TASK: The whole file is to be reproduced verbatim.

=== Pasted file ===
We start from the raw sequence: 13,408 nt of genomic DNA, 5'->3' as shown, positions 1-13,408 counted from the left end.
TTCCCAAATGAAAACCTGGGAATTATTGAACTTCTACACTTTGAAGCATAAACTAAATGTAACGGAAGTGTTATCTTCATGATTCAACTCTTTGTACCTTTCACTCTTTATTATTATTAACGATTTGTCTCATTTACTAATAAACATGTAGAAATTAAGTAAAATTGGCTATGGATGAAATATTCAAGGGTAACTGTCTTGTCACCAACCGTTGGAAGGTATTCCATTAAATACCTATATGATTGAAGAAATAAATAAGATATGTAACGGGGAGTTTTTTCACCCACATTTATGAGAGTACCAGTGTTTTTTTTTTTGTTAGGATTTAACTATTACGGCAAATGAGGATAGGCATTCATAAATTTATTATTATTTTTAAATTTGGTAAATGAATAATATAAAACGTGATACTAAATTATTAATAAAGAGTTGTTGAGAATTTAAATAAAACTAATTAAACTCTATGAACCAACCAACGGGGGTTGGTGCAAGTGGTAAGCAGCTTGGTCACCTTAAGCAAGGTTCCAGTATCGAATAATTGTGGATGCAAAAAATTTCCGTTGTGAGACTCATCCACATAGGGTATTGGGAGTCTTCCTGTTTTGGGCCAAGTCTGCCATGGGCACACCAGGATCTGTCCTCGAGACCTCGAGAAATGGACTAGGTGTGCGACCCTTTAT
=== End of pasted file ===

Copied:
We start from the raw sequence: 13,408 nt of genomic DNA, 5'->3' as shown, positions 1-13,408 counted from the left end.
TTCCCAAATGAAAACCTGGGAATTATTGAACTTCTACACTTTGAAGCATAAACTAAATGTAACGGAAGTGTTATCTTCATGATTCAACTCTTTGTACCTTTCACTCTTTATTATTATTAACGATTTGTCTCATTTACTAATAAACATGTAGAAATTAAGTAAAATTGGCTATGGATGAAATATTCAAGGGTAACTGTCTTGTCACCAACCGTTGGAAGGTATTCCATTAAATACCTATATGATTGAAGAAATAAATAAGATATGTAACGGGGAGTTTTTTCACCCACATTTATGAGAGTACCAGTGTTTTTTTTTTTGTTAGGATTTAACTATTACGGCAAATGAGGATAGGCATTCATAAATTTATTATTATTTTTAAATTTGGTAAATGAATAATATAAAACGTGATACTAAATTATTAATAAAGAGTTGTTGAGAATTTAAATAAAACTAATTAAACTCTATGAACCAACCAACGGGGGTTGGTGCAAGTGGTAAGCAGCTTGGTCACCTTAAGCAAGGTTCCAGTATCGAATAATTGTGGATGCAAAAAATTTCCGTTGTGAGACTCATCCACATAGGGTATTGGGAGTCTTCCTGTTTTGGGCCAAGTCTGCCATGGGCACACCAGGATCTGTCCTCGAGACCTCGAGAAATGGACTAGGTGTGCGACCCTTTAT